Also, recording my playing is a wonderful excercise in pride swallowing, as I really find out how bad I can sound. Forces me to work on tone quality, rhythm and other things.

I'll probably give more info on how successful this is in the months to come.

September 1, 2004 at 04:16 AM · Gee. Guess I ought to put my tuner under the back wheel of my car and ... but then how would I find out the humidity?

Seriously, the discussion of mean tone temperament is really interesting. Ben is exactly right about non-Western music. For ex., Classical Arabic music has specific modes which involve half flats; Turkish also uses microtones. Since Klezmer was influenced by eastern European music (which also is modal) playing in these styles according to even temperament would be just plain wrong.

From that perspective, there would seem to be an inherent tension in Western Classical music between a warmer approach to pitch (voice and classical strings) as opposed to the restrictions of the even or well tempered keyboard.

If a violinist is aware of all of the above issues, and of course, all the relativity issues in double stop passages, could there be a judicious use of the tuner? (Or do I have to fire my teacher?)(just kidding...I think)

September 3, 2004 at 07:12 PM · Well, I completely agree with everything that is said about ear training here and on Buri's column, but I also do think that sometimes a violinist could get comfortable with the way a piece is sounding when it might actually be out of tune. So use of the tuner could be a way to monitor yourself.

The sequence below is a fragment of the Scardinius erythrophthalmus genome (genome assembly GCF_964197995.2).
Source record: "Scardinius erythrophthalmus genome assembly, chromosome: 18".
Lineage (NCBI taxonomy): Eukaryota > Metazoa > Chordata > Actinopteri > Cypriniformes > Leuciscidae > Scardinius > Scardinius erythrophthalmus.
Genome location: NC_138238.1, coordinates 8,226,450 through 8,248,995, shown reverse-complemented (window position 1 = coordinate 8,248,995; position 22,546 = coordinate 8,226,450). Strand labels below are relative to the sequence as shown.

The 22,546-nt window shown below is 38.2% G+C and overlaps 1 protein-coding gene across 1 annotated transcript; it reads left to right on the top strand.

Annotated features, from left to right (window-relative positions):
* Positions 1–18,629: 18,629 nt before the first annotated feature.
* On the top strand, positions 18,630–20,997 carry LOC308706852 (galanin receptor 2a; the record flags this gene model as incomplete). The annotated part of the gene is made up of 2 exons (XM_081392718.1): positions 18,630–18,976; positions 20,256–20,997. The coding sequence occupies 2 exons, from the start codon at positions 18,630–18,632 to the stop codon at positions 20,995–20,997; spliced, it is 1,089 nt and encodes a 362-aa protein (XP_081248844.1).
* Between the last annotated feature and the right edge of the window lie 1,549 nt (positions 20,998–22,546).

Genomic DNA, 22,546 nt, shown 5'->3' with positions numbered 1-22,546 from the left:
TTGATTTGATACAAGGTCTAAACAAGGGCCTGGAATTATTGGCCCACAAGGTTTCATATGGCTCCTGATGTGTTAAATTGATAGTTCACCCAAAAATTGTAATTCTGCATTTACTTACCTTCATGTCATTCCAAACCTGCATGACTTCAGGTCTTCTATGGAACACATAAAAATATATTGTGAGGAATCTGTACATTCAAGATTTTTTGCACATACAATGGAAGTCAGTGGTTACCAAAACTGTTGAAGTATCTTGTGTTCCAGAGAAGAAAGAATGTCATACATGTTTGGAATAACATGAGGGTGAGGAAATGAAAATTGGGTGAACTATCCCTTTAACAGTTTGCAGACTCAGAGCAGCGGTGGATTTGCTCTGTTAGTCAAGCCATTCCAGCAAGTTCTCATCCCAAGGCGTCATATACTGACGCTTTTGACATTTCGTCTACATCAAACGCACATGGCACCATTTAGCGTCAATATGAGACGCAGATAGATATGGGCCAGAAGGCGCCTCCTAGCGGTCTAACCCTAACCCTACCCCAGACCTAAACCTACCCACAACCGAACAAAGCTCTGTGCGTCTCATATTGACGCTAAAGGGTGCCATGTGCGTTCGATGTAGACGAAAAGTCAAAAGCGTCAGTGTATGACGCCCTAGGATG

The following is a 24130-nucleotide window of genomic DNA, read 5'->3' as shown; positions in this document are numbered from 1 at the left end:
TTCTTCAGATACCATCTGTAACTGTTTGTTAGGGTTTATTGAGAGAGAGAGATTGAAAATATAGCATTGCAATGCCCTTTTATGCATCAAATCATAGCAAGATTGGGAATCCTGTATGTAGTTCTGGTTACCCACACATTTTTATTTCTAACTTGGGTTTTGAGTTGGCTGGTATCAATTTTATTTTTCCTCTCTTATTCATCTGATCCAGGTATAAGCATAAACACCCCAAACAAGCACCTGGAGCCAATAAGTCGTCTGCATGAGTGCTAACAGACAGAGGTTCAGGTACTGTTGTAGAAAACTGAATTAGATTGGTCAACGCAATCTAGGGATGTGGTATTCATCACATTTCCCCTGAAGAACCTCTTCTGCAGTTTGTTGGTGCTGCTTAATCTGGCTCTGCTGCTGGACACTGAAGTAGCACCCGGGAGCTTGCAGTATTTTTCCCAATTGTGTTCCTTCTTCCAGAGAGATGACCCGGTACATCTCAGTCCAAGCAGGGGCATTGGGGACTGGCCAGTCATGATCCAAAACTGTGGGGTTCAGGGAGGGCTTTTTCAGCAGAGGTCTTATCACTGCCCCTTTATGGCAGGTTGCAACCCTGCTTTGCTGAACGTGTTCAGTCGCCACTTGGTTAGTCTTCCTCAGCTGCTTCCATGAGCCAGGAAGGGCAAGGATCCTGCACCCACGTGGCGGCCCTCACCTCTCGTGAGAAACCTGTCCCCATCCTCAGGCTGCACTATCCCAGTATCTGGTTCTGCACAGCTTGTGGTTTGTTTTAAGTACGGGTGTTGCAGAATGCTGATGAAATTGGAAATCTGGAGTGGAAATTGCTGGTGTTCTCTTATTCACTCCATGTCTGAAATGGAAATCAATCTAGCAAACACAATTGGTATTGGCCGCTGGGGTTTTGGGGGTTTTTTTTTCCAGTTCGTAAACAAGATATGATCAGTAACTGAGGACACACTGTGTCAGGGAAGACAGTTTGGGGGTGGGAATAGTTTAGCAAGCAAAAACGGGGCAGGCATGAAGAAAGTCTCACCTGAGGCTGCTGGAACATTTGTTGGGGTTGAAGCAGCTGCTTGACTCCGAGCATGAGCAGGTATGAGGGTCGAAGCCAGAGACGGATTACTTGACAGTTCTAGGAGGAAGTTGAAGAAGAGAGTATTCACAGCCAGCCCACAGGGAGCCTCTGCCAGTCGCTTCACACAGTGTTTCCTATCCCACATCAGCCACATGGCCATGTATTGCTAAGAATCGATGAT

September 3, 2004 at 10:21 PM · this isn't even worth debating. tuners use tempered intonation which is wrong, so dont use a tuner except to tune your strings. i cant imagine why you'd ever need one, if you're having to use it you're not practicing correctly.

September 3, 2004 at 10:54 PM · Here's what works for me: being able to play equal tempered or just, depending on the situation. Tempered is so unnatural that using a tuner or some other machine helps me to train it. A good piano tuner can do it by ear, but then he knows he needs a beat of 1.5/second on a particular fifth, and has the time to really hear and tune it. We string players have to do it instantly, hence I drill it in this way: I recorded a CD with scales in all major and minor keys in equal temperament. I play along with the CD for 5 minutes or so, and I really get to know where the pitches are. If I play with piano this drilling helps a lot. Added bonus, I'm used to playing in unison with what I hear, eliminating the beats. Helps in playing in a violin section, eliminating beats with the players around me.